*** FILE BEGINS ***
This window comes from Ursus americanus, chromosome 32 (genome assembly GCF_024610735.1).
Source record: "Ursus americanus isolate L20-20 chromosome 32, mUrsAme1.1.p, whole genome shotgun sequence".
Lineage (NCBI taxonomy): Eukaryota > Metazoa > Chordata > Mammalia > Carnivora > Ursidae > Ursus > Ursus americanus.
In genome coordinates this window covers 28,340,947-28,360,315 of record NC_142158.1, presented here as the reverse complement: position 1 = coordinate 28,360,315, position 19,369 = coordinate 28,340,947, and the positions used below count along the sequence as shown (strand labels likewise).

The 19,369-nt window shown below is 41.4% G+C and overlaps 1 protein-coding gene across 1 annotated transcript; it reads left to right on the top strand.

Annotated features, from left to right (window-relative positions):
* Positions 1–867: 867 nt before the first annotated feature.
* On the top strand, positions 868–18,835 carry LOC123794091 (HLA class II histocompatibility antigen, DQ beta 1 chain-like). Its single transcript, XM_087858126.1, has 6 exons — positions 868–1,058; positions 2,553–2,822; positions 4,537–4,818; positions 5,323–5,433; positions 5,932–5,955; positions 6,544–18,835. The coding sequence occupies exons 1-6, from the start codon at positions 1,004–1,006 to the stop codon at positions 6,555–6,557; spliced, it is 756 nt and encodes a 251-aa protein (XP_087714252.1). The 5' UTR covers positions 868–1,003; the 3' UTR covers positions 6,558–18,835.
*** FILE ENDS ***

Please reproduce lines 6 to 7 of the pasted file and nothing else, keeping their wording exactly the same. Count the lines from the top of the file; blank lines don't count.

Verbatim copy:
Annotated features, from left to right (window-relative positions):
* Positions 1–867: 867 nt before the first annotated feature.